There is nothing remarkable to present as biographical material here, at least not in the realm of amateur radio. I did install and continue to maintain the oldest packet network node in Ohio, and otherwise the biggest achievement (if one can call it that) is the very conventional one of having worked and confirmed all the current DXCC entities, with a total of 367 altogether. (I probably should send in the cards to make the #1 Honor Roll status official sometime before I fall off the edge of the table.) Perhaps this is a bit uncommon, though, in that it was accomplished casually and very much on the side while I was usually living and working somewhere else. Working the DX came easily, since I had rather insanely located my part-time station atop a wilderness hill rising 400' (120 m) above the surrounding terrain, allowing me to use relatively quite modest antennas and towers (usually purchased used, for under $1000 altogether) while running less than the legal power limit. (Computer simulation indicates [not infallibly] that the terrain's reflection and diffraction produce low-angle radiation sometimes at amplitudes of tens of decibels above what the same antennas would transmit over flat terrain, and the installation competes effectively with much larger contest-class stations.) I use no antennas that I can not install and maintain single-handedly, my largest one being a four-element close-spaced 20 m yagi at a tower height of 78' (23.8 m).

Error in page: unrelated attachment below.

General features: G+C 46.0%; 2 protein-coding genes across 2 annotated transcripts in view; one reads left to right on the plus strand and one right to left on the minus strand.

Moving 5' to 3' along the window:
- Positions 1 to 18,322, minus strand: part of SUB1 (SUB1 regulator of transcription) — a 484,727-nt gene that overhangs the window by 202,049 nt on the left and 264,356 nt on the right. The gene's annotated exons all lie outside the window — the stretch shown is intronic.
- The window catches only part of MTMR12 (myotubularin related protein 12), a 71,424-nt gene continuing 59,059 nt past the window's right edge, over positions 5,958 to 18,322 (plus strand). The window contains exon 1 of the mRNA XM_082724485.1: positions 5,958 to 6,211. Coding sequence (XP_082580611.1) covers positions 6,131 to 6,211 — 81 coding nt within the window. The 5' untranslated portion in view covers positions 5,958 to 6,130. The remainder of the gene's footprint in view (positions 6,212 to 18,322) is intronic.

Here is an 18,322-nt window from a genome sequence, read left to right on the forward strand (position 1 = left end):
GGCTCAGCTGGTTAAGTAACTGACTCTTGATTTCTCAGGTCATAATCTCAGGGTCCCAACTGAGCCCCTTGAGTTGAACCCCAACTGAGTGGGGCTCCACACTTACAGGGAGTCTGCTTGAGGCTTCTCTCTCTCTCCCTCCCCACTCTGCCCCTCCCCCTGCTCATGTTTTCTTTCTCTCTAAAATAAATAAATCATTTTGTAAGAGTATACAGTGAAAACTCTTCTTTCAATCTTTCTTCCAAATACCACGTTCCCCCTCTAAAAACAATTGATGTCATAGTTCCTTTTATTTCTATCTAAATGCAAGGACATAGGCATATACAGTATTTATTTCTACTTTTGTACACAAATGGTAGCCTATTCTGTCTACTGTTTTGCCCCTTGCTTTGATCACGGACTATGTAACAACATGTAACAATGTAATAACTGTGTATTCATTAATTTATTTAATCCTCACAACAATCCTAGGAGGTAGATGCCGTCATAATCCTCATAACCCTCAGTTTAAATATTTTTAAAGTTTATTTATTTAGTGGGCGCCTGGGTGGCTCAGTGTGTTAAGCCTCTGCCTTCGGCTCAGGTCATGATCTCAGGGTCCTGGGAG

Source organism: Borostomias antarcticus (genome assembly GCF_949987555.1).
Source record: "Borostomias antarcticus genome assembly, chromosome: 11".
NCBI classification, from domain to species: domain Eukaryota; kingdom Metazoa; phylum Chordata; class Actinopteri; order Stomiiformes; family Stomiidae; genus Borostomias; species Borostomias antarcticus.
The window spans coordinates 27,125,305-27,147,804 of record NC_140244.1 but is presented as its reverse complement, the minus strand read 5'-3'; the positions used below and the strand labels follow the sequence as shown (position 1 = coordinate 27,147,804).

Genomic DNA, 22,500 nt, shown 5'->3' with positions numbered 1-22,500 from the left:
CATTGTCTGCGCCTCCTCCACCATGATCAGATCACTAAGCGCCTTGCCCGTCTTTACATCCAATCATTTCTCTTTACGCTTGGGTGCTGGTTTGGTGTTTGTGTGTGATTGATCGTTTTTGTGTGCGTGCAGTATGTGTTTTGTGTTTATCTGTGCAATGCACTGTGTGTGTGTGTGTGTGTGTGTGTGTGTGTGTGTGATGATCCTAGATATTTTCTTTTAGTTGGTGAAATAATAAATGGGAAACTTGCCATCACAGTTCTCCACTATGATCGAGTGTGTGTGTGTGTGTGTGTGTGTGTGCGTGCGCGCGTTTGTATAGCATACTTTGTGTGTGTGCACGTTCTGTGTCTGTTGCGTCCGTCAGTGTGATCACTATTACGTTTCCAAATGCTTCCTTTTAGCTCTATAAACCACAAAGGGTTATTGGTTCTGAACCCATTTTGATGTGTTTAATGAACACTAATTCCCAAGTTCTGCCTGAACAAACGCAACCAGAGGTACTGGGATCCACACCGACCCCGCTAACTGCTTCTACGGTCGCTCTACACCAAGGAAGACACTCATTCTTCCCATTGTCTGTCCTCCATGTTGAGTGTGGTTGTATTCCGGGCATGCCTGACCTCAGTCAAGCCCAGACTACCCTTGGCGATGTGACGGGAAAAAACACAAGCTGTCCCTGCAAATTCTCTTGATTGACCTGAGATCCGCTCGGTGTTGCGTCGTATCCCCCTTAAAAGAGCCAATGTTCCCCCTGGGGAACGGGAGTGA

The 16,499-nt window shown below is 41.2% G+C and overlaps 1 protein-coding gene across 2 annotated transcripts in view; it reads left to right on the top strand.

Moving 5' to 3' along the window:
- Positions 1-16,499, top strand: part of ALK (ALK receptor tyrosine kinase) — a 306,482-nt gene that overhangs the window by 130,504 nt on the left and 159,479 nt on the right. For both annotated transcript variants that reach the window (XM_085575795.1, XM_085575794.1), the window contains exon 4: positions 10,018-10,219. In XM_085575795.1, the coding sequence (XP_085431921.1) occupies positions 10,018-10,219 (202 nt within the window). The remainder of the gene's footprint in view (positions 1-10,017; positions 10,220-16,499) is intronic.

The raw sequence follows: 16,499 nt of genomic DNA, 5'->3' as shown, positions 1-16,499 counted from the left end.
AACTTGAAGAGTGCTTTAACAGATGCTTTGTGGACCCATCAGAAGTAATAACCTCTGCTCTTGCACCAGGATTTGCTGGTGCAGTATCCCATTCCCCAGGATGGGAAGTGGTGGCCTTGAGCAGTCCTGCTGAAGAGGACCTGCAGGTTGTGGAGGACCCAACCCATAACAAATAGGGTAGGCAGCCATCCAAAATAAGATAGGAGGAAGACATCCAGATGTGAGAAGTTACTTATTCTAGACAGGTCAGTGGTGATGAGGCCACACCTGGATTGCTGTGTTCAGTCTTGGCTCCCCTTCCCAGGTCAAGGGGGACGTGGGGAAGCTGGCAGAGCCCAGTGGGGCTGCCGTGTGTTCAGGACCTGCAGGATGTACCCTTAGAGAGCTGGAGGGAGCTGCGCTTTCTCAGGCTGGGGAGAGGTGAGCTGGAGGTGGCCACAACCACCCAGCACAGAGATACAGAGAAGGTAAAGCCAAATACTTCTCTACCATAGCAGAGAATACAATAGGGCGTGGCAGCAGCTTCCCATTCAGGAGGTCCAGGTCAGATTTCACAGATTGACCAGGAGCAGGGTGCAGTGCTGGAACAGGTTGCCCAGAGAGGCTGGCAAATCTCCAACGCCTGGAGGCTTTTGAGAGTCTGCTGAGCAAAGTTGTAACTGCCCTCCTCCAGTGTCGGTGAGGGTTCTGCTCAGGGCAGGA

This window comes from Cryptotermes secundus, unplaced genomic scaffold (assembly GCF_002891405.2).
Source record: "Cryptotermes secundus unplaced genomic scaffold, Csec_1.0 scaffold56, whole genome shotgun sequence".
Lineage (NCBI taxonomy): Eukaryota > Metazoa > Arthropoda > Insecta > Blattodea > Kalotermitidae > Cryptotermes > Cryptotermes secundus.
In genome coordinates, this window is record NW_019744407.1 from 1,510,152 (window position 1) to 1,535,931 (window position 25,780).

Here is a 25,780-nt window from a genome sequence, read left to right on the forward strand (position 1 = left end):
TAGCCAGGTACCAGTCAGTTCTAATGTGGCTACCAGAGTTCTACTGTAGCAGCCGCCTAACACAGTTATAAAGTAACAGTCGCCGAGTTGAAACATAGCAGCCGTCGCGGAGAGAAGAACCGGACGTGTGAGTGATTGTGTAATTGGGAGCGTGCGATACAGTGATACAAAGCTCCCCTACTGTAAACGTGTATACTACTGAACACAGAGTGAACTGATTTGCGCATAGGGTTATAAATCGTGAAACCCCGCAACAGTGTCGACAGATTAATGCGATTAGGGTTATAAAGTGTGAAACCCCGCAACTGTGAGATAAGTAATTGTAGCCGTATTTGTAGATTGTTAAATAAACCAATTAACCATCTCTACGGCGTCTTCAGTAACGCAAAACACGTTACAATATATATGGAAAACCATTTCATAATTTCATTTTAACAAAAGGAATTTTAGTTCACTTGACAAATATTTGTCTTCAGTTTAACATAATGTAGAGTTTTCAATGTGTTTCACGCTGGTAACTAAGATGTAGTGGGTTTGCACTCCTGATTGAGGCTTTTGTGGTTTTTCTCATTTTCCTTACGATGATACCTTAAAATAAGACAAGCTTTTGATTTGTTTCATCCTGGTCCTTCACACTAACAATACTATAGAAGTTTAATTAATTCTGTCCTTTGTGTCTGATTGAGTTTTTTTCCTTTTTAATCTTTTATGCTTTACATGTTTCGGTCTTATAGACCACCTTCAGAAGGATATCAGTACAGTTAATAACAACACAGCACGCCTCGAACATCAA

6151559 Last modified: 2015-07-16 00:19:22, 3442 bytes
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